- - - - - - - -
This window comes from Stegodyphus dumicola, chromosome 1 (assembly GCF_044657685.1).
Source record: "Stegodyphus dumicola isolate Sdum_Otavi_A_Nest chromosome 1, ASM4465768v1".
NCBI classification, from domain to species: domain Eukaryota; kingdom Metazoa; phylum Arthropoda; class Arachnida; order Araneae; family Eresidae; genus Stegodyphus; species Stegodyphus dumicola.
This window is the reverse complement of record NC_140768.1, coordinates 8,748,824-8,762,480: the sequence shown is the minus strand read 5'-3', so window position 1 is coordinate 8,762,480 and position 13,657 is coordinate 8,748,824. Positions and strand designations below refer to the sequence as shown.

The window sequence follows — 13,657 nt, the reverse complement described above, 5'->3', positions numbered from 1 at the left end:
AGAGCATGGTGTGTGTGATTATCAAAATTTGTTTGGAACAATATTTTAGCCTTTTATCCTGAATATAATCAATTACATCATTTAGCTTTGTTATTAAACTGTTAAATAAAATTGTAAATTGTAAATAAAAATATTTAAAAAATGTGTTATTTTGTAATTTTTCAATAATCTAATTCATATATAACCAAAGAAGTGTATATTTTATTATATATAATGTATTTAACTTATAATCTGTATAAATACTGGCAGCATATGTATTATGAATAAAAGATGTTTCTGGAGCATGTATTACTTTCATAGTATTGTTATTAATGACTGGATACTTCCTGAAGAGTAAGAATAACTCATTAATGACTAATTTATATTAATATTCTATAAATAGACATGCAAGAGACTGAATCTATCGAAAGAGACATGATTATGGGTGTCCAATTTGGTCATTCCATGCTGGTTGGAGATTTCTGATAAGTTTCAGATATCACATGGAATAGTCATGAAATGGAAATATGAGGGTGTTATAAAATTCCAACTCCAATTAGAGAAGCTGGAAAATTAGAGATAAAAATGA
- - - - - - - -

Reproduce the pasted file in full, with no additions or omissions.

This window comes from Stegodyphus dumicola, chromosome 1 (assembly GCF_044657685.1).
Source record: "Stegodyphus dumicola isolate Sdum_Otavi_A_Nest chromosome 1, ASM4465768v1".
NCBI classification, from domain to species: domain Eukaryota; kingdom Metazoa; phylum Arthropoda; class Arachnida; order Araneae; family Eresidae; genus Stegodyphus; species Stegodyphus dumicola.
This window is the reverse complement of record NC_140768.1, coordinates 8,748,824-8,762,480: the sequence shown is the minus strand read 5'-3', so window position 1 is coordinate 8,762,480 and position 13,657 is coordinate 8,748,824. Positions and strand designations below refer to the sequence as shown.

The window sequence follows — 13,657 nt, the reverse complement described above, 5'->3', positions numbered from 1 at the left end:
AGAGCATGGTGTGTGTGATTATCAAAATTTGTTTGGAACAATATTTTAGCCTTTTATCCTGAATATAATCAATTACATCATTTAGCTTTGTTATTAAACTGTTAAATAAAATTGTAAATTGTAAATAAAAATATTTAAAAAATGTGTTATTTTGTAATTTTTCAATAATCTAATTCATATATAACCAAAGAAGTGTATATTTTATTATATATAATGTATTTAACTTATAATCTGTATAAATACTGGCAGCATATGTATTATGAATAAAAGATGTTTCTGGAGCATGTATTACTTTCATAGTATTGTTATTAATGACTGGATACTTCCTGAAGAGTAAGAATAACTCATTAATGACTAATTTATATTAATATTCTATAAATAGACATGCAAGAGACTGAATCTATCGAAAGAGACATGATTATGGGTGTCCAATTTGGTCATTCCATGCTGGTTGGAGATTTCTGATAAGTTTCAGATATCACATGGAATAGTCATGAAATGGAAATATGAGGGTGTTATAAAATTCCAACTCCAATTAGAGAAGCTGGAAAATTAGAGATAAAAATGA